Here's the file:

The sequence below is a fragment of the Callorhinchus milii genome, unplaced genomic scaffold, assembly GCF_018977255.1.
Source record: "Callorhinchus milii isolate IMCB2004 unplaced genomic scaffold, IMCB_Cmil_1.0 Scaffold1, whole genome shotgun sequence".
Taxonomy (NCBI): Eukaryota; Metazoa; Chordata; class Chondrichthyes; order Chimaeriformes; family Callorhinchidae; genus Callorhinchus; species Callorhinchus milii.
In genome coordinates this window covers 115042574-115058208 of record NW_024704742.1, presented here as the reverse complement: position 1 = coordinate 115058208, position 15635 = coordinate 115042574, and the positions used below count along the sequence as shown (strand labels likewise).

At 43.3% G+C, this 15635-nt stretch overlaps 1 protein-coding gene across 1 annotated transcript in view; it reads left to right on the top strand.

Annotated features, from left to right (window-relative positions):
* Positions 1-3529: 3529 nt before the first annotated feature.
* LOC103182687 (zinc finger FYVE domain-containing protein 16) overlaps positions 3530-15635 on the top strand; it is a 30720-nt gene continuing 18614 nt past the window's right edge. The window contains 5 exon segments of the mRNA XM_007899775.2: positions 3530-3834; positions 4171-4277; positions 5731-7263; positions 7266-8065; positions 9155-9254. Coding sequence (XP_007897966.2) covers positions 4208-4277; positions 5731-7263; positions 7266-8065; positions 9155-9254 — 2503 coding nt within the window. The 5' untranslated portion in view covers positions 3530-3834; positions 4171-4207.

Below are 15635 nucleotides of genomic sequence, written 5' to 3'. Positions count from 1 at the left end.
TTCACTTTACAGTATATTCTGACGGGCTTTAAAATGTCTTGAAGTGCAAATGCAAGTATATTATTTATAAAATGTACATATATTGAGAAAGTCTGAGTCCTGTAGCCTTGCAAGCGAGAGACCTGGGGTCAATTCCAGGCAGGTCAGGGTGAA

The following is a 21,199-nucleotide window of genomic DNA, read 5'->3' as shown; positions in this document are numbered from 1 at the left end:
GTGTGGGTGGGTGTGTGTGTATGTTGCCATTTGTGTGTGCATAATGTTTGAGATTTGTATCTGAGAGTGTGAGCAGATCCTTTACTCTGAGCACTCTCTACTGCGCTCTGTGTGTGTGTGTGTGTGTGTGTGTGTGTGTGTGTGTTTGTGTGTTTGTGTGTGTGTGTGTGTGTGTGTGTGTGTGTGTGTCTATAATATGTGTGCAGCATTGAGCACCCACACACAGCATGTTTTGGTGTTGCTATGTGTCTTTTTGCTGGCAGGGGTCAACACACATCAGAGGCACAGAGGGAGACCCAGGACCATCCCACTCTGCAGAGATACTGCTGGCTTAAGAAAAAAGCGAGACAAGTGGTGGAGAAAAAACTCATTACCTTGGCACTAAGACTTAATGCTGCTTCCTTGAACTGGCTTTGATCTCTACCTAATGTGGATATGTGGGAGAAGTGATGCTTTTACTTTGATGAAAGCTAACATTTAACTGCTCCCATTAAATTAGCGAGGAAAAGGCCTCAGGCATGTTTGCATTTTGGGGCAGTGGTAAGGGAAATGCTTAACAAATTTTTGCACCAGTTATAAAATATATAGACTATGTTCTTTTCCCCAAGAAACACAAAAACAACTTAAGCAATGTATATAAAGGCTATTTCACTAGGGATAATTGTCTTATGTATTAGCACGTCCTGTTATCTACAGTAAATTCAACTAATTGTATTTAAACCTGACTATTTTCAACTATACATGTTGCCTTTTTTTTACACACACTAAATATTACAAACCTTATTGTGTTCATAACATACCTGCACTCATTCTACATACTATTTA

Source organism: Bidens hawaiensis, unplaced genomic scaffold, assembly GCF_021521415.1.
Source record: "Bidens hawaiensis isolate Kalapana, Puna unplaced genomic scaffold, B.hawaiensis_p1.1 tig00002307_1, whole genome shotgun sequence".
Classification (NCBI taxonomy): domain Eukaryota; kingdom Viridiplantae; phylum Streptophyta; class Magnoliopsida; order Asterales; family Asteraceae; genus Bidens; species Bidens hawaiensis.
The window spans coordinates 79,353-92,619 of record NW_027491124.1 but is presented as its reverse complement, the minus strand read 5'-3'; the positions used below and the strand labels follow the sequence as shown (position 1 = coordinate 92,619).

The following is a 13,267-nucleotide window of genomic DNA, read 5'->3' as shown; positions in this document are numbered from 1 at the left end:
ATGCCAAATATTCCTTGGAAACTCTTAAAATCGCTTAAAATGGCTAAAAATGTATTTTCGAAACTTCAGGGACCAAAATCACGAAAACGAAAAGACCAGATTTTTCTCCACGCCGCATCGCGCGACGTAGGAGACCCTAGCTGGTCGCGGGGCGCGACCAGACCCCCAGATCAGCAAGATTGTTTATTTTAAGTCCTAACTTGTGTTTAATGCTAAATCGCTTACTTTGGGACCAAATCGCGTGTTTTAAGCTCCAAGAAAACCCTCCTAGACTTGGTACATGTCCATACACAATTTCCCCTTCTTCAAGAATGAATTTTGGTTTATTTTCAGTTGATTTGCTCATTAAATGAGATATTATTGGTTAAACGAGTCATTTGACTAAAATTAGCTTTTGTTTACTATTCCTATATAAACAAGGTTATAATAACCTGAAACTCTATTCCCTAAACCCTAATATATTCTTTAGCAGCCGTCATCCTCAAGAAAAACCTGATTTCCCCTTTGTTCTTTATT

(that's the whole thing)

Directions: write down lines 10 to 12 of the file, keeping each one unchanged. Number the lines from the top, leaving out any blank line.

TTCACTTTACAGTATATTCTGACGGGCTTTAAAATGTCTTGAAGTGCAAATGCAAGTATATTATTTATAAAATGTACATATATTGAGAAAGTCTGAGTCCTGTAGCCTTGCAAGCGAGAGACCTGGGGTCAATTCCAGGCAGGTCAGGGTGAA

The following is a 21,199-nucleotide window of genomic DNA, read 5'->3' as shown; positions in this document are numbered from 1 at the left end:
GTGTGGGTGGGTGTGTGTGTATGTTGCCATTTGTGTGTGCATAATGTTTGAGATTTGTATCTGAGAGTGTGAGCAGATCCTTTACTCTGAGCACTCTCTACTGCGCTCTGTGTGTGTGTGTGTGTGTGTGTGTGTGTGTGTGTGTTTGTGTGTTTGTGTGTGTGTGTGTGTGTGTGTGTGTGTGTGTGTCTATAATATGTGTGCAGCATTGAGCACCCACACACAGCATGTTTTGGTGTTGCTATGTGTCTTTTTGCTGGCAGGGGTCAACACACATCAGAGGCACAGAGGGAGACCCAGGACCATCCCACTCTGCAGAGATACTGCTGGCTTAAGAAAAAAGCGAGACAAGTGGTGGAGAAAAAACTCATTACCTTGGCACTAAGACTTAATGCTGCTTCCTTGAACTGGCTTTGATCTCTACCTAATGTGGATATGTGGGAGAAGTGATGCTTTTACTTTGATGAAAGCTAACATTTAACTGCTCCCATTAAATTAGCGAGGAAAAGGCCTCAGGCATGTTTGCATTTTGGGGCAGTGGTAAGGGAAATGCTTAACAAATTTTTGCACCAGTTATAAAATATATAGACTATGTTCTTTTCCCCAAGAAACACAAAAACAACTTAAGCAATGTATATAAAGGCTATTTCACTAGGGATAATTGTCTTATGTATTAGCACGTCCTGTTATCTACAGTAAATTCAACTAATTGTATTTAAACCTGACTATTTTCAACTATACATGTTGCCTTTTTTTTACACACACTAAATATTACAAACCTTATTGTGTTCATAACATACCTGCACTCATTCTACATACTATTTA